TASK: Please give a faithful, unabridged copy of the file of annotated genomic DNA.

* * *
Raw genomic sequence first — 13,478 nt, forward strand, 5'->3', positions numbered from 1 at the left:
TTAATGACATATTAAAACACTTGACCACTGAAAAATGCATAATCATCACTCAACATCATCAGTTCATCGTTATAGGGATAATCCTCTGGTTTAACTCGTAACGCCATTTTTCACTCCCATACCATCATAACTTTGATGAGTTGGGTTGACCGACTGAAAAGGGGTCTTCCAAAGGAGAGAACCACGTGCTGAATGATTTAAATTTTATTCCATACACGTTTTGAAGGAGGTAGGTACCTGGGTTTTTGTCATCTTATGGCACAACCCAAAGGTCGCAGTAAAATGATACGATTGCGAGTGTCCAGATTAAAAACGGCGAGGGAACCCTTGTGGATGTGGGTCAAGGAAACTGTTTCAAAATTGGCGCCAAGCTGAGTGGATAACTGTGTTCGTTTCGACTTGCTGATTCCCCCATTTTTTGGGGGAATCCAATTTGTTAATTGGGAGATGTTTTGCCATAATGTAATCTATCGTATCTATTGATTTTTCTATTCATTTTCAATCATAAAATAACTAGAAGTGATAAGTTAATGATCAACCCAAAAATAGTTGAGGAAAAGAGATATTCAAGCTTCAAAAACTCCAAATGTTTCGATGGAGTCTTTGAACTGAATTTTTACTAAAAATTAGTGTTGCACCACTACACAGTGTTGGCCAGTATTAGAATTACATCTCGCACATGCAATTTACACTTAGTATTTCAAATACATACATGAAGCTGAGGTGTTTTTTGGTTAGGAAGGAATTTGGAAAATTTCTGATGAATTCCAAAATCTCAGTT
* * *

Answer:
Raw genomic sequence first — 13,478 nt, forward strand, 5'->3', positions numbered from 1 at the left:
TTAATGACATATTAAAACACTTGACCACTGAAAAATGCATAATCATCACTCAACATCATCAGTTCATCGTTATAGGGATAATCCTCTGGTTTAACTCGTAACGCCATTTTTCACTCCCATACCATCATAACTTTGATGAGTTGGGTTGACCGACTGAAAAGGGGTCTTCCAAAGGAGAGAACCACGTGCTGAATGATTTAAATTTTATTCCATACACGTTTTGAAGGAGGTAGGTACCTGGGTTTTTGTCATCTTATGGCACAACCCAAAGGTCGCAGTAAAATGATACGATTGCGAGTGTCCAGATTAAAAACGGCGAGGGAACCCTTGTGGATGTGGGTCAAGGAAACTGTTTCAAAATTGGCGCCAAGCTGAGTGGATAACTGTGTTCGTTTCGACTTGCTGATTCCCCCATTTTTTGGGGGAATCCAATTTGTTAATTGGGAGATGTTTTGCCATAATGTAATCTATCGTATCTATTGATTTTTCTATTCATTTTCAATCATAAAATAACTAGAAGTGATAAGTTAATGATCAACCCAAAAATAGTTGAGGAAAAGAGATATTCAAGCTTCAAAAACTCCAAATGTTTCGATGGAGTCTTTGAACTGAATTTTTACTAAAAATTAGTGTTGCACCACTACACAGTGTTGGCCAGTATTAGAATTACATCTCGCACATGCAATTTACACTTAGTATTTCAAATACATACATGAAGCTGAGGTGTTTTTTGGTTAGGAAGGAATTTGGAAAATTTCTGATGAATTCCAAAATCTCAGTT